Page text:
|I installed a couple of amps for my stereo over the last week. Last night, I tried it out for the first time (battery was disconnected for the install). I hooked my fake a lake up, hooked tha battery up, and fired the boat up. |
boat fired up first time. stereo came on, everything worked great! I listened to 2 songs, then shut her down.
An hour later, I go to fire her up again and the starter is barley cranking.
I charged the batt up. hooked it up, without the stereo hooked up, adn the starter just clicks (although all the guages work).
I checked to make sure that I did not wire constant to the remote leads on the amps.
What could be wrong here? A short killed the batt? bad starter? any other ideas?
|Sounds like your starter may be stuck. |
If you can tap on the starter with a little force with something firm but not hard (the handle of some screwdrivers works well), then try to start it, see if that works.
|A multimeter is so valuable in situations like this that I recommend that everyone have one. $20 or less will buy a digital multimeter that will be sufficient for your needs. |
The first step in a situation like this is to measure the voltage at the battery. From the description it sounds like the battery is dead. If you measure the voltage at the battery and it is 12.5 volts or more then you can establish that it isn't dead. If it is 11.5 volts or less then it is dead. If it is between 11.5 and 12.5 its questionable, needs more testing.
If you have good voltage at the battery when it is just sitting there then measure it as you try to start. It is normal for the battery voltage to drop as low as 10 volts during starting, but anything less than that is an indication that the battery can't deliver the amps the starter is drawing. This could be because the battery is bad and not delivering as many amps as it should or because the starter is bad and drawing a lot more than it should.
If the battery voltage remains high (above 11 volts) but the starter doesn't operate then measure the voltage at the starter. Touch the negative meter lead (black) to the engine block (Unpainted surface, perhaps at a starter bolt) and the positive lead to the large bolt holding the battery cable. If this voltage reads low, but the battery was okay, then either the starter relay is bad or the battery cable is bad (or perhaps just not tight on the battery).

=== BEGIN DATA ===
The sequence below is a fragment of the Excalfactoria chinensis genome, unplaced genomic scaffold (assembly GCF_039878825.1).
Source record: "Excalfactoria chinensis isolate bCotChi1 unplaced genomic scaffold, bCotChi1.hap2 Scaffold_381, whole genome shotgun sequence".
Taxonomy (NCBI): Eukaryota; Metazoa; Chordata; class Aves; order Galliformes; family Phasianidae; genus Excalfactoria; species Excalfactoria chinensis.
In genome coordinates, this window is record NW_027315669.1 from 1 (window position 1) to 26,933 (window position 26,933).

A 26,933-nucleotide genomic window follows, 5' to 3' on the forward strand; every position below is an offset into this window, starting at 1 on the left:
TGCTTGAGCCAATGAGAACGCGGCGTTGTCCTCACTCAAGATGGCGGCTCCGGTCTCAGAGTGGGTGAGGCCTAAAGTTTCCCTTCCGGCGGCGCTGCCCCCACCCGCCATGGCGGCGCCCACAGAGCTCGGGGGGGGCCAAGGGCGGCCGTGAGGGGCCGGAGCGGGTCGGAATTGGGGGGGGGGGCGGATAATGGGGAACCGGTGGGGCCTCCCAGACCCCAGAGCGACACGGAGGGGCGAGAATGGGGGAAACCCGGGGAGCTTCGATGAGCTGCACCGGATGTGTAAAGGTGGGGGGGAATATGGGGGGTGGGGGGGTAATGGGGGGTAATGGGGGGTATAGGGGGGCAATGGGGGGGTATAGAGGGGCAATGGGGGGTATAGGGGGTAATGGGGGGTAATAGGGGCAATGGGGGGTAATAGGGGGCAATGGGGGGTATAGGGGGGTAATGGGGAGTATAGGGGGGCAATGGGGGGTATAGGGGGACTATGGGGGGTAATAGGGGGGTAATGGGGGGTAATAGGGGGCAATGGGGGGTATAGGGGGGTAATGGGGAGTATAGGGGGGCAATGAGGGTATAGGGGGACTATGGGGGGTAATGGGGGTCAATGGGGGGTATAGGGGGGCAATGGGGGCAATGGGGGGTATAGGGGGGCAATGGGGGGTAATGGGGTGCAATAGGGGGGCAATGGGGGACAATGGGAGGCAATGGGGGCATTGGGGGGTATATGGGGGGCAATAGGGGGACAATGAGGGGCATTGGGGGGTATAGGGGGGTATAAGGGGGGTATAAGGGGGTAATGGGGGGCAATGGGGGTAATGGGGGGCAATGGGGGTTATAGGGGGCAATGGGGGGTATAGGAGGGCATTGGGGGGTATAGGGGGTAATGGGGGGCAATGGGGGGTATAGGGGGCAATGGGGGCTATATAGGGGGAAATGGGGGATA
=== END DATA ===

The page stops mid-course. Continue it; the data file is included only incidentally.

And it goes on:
It would certainly be unusual for the battery to go bad in an hour. It can happen though, especially if the stereo installation caused the battery to be drained in that hour it sat. It is fairly common for a battery that is at the end of its service life to be totally destroyed if it is discharged to the point of being "dead".
If you don't have a volt meter then a quick check would be to turn on a light and watch it as you try to start the engine. If the light dims, almost going out then the battery is dead, or the battery cable is loose. If the light stays bright then the battery voltage is good and it is likely to be either a starter or starter relay problem.
|I don't think it's his battery, since it keeps clicking and his gauges work. If it just clicks once and sound as if it's tired and wears out, then it may be the battery. I think his starter is hung up. |
(Message edited by loudontn on March 24, 2006)
|I agree with cody, the starter is probably just stuck. or the solenoid is going bad? IF you can start the boat at the starter the solenoid is probably bad, if it still clicks then it was just stuck. What I mean by starting the baot at the starter is (attempt at your own risk, doing this could and probably will spark a little) You cna jump your starter. I'll use a knife blade or screwdriver. connect the main power (red) to the yellow wire (should be a bit smaller). MAke sure the key is in the on position and the boat should fire right up. |
|I do have a mulimeter |
batt read over 12, even while trying to crank (didnt drop, which was weird). I pulled it out to be tested just in case tho. Ill check the starter to see if its stuck.
|Iím In complete agreement with Rod's diagnostic procedure. If there is no voltage drop on the battery and there is clicking, this tells you the solenoid is throwing. However, the starter is not spinning. It could have a dead spot in it. |
I would try turning the starter motor a few degrees, to get it out of it's dead spot. If the fly wheel is exposed, and the starter gear is engaged, you can use a screw driver to pry on the teeth of the flywheel against the engine block to get it to turn. (if the flywheel is not exposed, You may have to remove the starter to do this) -- if you have to remove it, you may save this after checking your battery cables/connections. (a bad connection still hasn't been ruled out completely)
If the starter works after spinning the shaft a few degrees, it does have a dead spot. I'd replace it so you don't end up stuck on the river.
(Message edited by yosquire on March 24, 2006)
|Great post Rod. very little amperage is needed to make gauges work. Rapid clicking by the starter solenoid can indicate low voltage or amperage. Throwing sparks in an enclosed space with the possibility of fuel present is very unwise.Please do not try to "jump" the starter.|
|and the winner is Cody! |
Except that its not just stuck, its rusted. I had some water in my bilge last time I went out from my ballast drain being clogged. The voltages at the starter were fine, so I took it off and it poured out rusty water.
The stereo install was just a red herring
|Glad I could help, good luck!|